Grande Ronde steelhead season underway
By the power vested in me by Winding Waters Rafting Expeditions, I hereby congratulate Mr. and Mrs. Mike Zobott, newly married this past weekend. Aside from getting a very cool last name that rhymes with ‘robot,’ Mrs. Zobott has also married a guy that’s been bitten by a rattlesnake – twice – and is handy in the kitchen. I’ve seen him make pasta noodles from scratch on the river, rolling out the dough with a water bottle. Now that’s culinary skill. Whatever, Iron Chef. Try being a Nalgene chef. Many happy years to you two. And here’s a photo of Mr. Zobott modeling a flotation device adult diaper, which may have no practical application, but looks cool.
I missed the wedding, I’m afraid, as I was rowing a boat down on the Grande Ronde. The good news is that the steelhead have arrived in enough numbers that I was able to attach one to the end of my fly line.
The weather was ridiculously nice last week. Sunny, probably in the upper 80’s. T-shirt and shorts weather. The fish weren’t terribly active, likely on account of all the sunshine I guess. I was floating down with a weed spraying crew, who were targeting the noxious weed known as leafy spurge, which coincidentally rhymes with ‘scourge.’ It looks like this:
We hopped down the right bank of the river, spraying areas that can’t be reached otherwise. But the road from Boggan’s Oasis up past Troy to Wildcat Bridge runs along the river on the left side, so we passed quite a few fishermen and the general response was that one or two steelhead were being caught and things should be picking up before long.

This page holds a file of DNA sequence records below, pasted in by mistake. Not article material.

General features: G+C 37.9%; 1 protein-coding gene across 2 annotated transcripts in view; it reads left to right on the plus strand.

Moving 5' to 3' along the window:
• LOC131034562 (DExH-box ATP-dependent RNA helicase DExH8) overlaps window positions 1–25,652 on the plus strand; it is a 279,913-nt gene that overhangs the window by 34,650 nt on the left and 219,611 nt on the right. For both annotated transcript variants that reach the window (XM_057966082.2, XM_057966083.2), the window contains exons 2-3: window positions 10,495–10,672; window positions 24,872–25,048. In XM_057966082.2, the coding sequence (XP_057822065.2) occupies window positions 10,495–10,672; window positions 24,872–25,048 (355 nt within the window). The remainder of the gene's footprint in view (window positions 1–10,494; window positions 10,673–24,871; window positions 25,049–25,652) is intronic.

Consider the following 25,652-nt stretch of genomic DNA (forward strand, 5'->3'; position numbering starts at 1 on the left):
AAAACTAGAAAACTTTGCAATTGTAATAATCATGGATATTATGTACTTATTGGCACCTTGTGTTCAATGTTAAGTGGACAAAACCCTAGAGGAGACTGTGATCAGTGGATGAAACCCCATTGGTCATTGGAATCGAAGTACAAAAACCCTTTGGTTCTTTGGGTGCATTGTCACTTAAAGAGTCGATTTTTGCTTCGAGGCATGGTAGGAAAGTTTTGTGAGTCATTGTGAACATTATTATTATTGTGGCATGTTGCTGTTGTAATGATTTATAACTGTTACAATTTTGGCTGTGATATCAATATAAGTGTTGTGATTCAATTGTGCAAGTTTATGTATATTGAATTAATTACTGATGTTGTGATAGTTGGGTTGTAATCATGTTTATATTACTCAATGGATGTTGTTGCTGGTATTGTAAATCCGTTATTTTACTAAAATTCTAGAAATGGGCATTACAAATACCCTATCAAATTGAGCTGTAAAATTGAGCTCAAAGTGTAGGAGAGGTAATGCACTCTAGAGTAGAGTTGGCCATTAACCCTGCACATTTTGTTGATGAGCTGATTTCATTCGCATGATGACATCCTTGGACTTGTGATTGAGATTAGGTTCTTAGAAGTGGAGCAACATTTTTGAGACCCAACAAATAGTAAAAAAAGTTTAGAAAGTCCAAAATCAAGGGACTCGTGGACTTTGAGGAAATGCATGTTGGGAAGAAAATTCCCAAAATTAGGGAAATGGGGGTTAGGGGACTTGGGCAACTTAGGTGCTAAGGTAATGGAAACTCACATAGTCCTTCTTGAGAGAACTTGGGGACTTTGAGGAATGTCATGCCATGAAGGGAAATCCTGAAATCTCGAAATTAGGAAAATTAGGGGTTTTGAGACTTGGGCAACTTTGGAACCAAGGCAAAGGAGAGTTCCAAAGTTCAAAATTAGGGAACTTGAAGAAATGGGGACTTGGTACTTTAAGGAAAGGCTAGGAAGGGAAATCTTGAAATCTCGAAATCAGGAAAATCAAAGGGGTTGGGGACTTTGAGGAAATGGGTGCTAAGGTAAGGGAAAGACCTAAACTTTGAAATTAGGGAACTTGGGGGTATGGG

Lots of spey rods down there. Most guys swinging. I caught my steelhead on a prince nymph with an orange head, and there was no question when contact was made. It was right at the end of my drift and I was getting ready to make another cast, then – bam – it was fish on and he was feisty. A wild fish, not exceedingly huge, but made a few runs and this was the first spot I’d got my line wet in so I hadn’t thought to put my camera in my waders yet. So no picture, but close your eyes and imagine him. He’s a beauty, ain’t he?
I’m headed down to the Imnaha River for the week, not boating but going to the Fishtrap Writers retreat on the upper river. I aim to find out if any steelies have made it up there and will report back. Meantime, give our steelhead expert Tom Farnum a jingle if you want to get in on the Wallowa County steelhead run. We’re also running deluxe camp support trips this season, where you concentrate on catching fish and Winding Waters takes care of everything else. You roll in to camp, kick back in the wall tent and enjoy some gourmet cooking before hitting the water again next day. Call Paul to talk more about it: 877-426-7238.
See you on the river.